The Check Ride – Part 2

The Check Ride (Continued)

The FAA has a lot of rules and regulations (who knew???) for designated pilot examiners to follow and sure enough, my guy did his job by the book.  He was really friendly, and I especially liked the part about how “perfection is not the standard” that is required to pass the check ride, and he did it by the numbers.

He used a checklist, a plan of action, and stuck to the practical test standards.  The first thing that he had me do was fill out the answer to 15 or 20 questions on a piece of paper while he went through my log books, endorsements, and 8710 form.  These questions were a combination of a quick knowledge test, pre-flight, and prep for some of the maneuvers during the examination.  I didn’t get to keep a copy of the test, but here is the gist of what the test looked like, and how I answered the questions.

Pre-check ride test:

1. We are on the ground at Mammoth California, its 93′F and the barometric pressure is 30.03.  What’s the pressure altitude and the density altitude?

I looked up mammoth in the facility directory and its published altitude is 7,135 feet.  I converted 93′F to 33.9 degrees Celsius and plugged these numbers into my Sporty’s electronic E6-B.  I wrote down 7,025 feet for the pressure altitude and 10,634 feet for the density altitude.

2. What is the empty weight of this aircraft?

I’d memorized that one from the data sheet, but I checked the empty weight of the airplane on the most recent weight and balance sheet and that said 2,743 pounds

3.  What is the payload of this aircraft?

Here I stalled for a second.  I couldn’t remember if payload assumed that you had full fuel before you loaded the airplane or if it was the weight of everything that you could put in the airplane to accomplish the mission.  Ultimately, I decided that useful load and payload were probably synonyms, so I wrote down 1,257 pounds (max gross on the BE-95 is 4,000 pounds).  After the test I looked it up, and the FAR’s specify that the payload is the weight of all the stuff you can put in the airplane: fuel, crew, food, etc.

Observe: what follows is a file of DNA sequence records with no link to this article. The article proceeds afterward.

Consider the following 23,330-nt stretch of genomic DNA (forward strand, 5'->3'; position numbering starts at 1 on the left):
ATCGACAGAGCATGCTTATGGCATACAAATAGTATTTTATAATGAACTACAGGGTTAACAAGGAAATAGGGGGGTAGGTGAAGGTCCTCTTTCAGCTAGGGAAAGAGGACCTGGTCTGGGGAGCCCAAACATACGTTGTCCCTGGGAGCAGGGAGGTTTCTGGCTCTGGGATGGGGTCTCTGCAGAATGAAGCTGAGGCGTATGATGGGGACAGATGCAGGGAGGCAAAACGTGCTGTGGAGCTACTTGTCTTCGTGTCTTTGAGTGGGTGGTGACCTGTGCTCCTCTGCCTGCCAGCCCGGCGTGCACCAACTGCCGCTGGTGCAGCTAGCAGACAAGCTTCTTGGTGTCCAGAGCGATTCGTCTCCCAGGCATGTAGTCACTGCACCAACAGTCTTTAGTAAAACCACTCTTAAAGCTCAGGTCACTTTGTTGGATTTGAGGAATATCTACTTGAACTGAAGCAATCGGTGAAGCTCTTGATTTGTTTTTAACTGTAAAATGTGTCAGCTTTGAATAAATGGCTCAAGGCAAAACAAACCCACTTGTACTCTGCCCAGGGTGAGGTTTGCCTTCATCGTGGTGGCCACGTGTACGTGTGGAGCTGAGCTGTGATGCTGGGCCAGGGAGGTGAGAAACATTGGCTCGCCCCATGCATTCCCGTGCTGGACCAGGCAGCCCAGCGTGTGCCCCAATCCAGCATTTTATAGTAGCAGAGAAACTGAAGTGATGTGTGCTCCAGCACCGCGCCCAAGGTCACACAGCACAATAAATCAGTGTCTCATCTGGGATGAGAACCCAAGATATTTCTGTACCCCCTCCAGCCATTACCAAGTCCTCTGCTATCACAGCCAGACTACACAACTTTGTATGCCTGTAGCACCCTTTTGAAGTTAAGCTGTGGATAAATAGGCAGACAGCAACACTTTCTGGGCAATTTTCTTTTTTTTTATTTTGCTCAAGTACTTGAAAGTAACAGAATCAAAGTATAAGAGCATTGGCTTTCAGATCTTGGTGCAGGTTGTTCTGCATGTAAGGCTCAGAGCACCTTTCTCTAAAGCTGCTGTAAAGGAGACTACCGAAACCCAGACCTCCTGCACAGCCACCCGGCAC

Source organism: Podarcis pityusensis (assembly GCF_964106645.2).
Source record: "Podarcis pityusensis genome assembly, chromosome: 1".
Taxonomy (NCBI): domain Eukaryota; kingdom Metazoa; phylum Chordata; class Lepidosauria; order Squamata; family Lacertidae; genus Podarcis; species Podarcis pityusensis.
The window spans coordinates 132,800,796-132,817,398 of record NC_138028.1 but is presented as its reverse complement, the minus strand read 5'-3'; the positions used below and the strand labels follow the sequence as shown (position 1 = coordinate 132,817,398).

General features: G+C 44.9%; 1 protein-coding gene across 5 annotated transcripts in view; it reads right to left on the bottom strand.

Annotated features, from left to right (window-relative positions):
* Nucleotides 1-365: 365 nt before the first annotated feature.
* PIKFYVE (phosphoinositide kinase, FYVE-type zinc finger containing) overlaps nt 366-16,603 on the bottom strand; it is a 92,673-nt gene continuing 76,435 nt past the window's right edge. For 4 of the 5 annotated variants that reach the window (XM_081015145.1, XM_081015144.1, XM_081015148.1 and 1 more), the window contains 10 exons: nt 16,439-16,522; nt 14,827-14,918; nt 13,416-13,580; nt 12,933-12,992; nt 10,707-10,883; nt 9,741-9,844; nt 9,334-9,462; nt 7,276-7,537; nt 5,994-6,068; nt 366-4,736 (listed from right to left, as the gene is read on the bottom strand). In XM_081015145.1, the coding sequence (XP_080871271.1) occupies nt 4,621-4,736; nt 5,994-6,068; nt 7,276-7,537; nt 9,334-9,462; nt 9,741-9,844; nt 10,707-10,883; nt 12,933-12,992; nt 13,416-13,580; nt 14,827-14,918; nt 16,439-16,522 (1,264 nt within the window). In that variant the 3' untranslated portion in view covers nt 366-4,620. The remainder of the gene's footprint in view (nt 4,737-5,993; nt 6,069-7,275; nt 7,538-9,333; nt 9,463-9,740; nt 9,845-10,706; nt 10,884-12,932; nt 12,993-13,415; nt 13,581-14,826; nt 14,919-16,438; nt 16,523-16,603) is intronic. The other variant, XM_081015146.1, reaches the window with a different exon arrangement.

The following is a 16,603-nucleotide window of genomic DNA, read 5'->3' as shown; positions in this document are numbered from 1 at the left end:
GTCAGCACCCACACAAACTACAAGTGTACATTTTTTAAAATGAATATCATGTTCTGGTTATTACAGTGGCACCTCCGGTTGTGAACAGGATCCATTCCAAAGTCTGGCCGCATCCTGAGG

4.  The examiner weighs 200 pounds.  With you in the pilot seat and the examiner in the co-pilot’s seat, where is the CG for this flight?

I used the worksheet for weight and balance from Sheble’s pre-flight packet to calculate the answer to this question, and it came out to 78.64.  Here’s the worksheet and the graph of the weight and balance envelope.

The Check ride  

5.  What is the zero fuel weight CG?

Ok, no problem here.  I took out all of he fuel and re-calculated the CG.  This is not a configuration that you can take off in, for a couple of reasons.  The most important of which is that with no fuel, you won’t even make it out of the runup area, so that’s why the empty weight is off the chart of the center of gravity limits (and screwed up the x axis on my cool little microsoft excel spreadsheet).


6.  What is the accelerate and stop distance for this aircraft in the take off configuration?

This is a question that is worth asking.  The typical accelerate and stop distance chart takes into consideration pressure or density altitude, weight, and flap settings, but in the case of this aircraft, the charts that were published in later versions of the POH are pretty simple.  This chart is used to calculate the accelerate and stop distance chart to figure out how much RUNWAY WE NEED TO ACCELERATE TO A CERTAIN SPEED AND STOP.  This chart graphs the velocity as a function of distance, but it is based upon a gross weight configuration at SEA LEVEL — Not at a density altitude of 10,000 feet!!!!